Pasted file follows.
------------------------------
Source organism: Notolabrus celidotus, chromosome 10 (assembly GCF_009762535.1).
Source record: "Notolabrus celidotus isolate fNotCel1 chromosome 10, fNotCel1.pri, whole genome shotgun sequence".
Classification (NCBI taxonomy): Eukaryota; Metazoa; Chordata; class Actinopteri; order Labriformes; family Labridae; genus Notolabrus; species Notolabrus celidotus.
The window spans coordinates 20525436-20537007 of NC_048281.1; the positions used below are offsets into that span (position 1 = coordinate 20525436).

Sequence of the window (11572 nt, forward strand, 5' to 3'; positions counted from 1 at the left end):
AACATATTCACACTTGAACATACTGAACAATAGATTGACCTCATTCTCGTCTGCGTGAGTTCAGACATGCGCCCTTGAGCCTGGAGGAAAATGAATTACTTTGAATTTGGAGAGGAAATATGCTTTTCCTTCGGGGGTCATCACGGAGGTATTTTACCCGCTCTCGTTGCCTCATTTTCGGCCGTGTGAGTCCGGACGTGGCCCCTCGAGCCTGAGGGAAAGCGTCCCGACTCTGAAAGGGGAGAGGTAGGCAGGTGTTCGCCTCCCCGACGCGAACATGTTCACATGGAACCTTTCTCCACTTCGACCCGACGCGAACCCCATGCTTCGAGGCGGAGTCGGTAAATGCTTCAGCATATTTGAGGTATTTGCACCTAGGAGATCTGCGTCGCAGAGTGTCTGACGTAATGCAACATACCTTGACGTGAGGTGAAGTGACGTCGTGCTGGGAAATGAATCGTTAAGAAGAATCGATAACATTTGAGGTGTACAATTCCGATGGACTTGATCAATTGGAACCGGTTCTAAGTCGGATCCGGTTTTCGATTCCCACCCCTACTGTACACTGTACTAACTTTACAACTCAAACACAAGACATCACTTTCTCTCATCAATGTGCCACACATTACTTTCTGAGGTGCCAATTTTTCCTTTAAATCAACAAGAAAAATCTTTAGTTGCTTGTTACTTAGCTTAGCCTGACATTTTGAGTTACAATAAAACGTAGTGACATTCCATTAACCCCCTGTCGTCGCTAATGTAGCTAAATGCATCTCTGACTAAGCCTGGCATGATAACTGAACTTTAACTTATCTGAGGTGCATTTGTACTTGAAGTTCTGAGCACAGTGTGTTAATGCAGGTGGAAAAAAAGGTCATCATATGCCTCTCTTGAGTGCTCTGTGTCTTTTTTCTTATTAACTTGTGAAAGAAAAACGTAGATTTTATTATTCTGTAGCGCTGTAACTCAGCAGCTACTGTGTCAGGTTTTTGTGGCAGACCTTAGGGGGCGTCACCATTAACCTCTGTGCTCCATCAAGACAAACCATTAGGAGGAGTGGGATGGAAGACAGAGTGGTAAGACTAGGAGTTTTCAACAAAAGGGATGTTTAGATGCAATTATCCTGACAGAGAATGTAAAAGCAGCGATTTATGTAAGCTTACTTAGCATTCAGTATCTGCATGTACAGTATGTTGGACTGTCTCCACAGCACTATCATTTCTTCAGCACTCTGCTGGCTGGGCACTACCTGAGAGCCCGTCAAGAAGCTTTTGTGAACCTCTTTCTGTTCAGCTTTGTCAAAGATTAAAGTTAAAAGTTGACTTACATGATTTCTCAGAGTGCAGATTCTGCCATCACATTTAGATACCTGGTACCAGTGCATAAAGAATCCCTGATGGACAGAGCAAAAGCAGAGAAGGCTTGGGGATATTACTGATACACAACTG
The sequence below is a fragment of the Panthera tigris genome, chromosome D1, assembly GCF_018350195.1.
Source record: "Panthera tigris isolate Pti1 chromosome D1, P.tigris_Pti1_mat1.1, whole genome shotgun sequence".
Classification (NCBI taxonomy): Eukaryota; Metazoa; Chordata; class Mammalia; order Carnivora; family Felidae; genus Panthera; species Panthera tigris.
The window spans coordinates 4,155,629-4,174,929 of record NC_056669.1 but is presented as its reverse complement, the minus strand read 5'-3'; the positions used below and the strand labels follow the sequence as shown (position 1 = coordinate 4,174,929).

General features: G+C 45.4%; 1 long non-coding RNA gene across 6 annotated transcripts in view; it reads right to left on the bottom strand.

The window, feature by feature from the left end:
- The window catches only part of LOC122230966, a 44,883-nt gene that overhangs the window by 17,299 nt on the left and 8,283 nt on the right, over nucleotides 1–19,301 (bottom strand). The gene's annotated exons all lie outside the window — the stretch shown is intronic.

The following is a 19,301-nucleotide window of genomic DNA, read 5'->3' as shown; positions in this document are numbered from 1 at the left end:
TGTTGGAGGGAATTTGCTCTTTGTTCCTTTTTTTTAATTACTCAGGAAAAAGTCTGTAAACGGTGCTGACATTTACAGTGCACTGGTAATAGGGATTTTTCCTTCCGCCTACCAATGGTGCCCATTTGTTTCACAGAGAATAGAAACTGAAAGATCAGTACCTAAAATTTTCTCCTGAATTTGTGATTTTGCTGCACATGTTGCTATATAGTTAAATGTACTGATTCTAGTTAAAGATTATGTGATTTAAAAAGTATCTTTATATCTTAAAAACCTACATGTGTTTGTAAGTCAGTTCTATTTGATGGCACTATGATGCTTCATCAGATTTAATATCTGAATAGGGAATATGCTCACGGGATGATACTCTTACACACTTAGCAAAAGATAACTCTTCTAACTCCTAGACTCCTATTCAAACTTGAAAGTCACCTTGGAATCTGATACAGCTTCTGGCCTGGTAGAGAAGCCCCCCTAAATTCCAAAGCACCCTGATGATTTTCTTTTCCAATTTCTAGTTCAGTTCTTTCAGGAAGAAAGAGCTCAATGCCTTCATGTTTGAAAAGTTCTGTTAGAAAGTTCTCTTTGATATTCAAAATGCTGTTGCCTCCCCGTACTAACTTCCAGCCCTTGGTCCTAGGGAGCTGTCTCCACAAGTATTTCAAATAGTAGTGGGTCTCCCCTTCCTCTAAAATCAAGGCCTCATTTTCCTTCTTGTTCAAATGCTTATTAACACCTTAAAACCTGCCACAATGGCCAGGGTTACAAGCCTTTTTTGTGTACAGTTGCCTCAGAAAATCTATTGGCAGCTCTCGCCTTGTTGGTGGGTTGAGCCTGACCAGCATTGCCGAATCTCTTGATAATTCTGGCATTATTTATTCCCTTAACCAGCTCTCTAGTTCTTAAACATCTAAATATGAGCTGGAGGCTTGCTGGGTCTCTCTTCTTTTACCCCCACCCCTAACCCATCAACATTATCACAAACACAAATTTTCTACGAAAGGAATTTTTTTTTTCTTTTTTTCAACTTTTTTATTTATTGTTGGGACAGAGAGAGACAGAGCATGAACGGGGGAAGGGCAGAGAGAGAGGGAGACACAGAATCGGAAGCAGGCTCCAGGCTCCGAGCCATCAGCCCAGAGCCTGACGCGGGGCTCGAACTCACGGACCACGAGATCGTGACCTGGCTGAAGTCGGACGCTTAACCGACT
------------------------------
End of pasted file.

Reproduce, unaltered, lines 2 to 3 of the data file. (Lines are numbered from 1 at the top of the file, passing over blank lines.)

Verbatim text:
Source record: "Notolabrus celidotus isolate fNotCel1 chromosome 10, fNotCel1.pri, whole genome shotgun sequence".
Classification (NCBI taxonomy): Eukaryota; Metazoa; Chordata; class Actinopteri; order Labriformes; family Labridae; genus Notolabrus; species Notolabrus celidotus.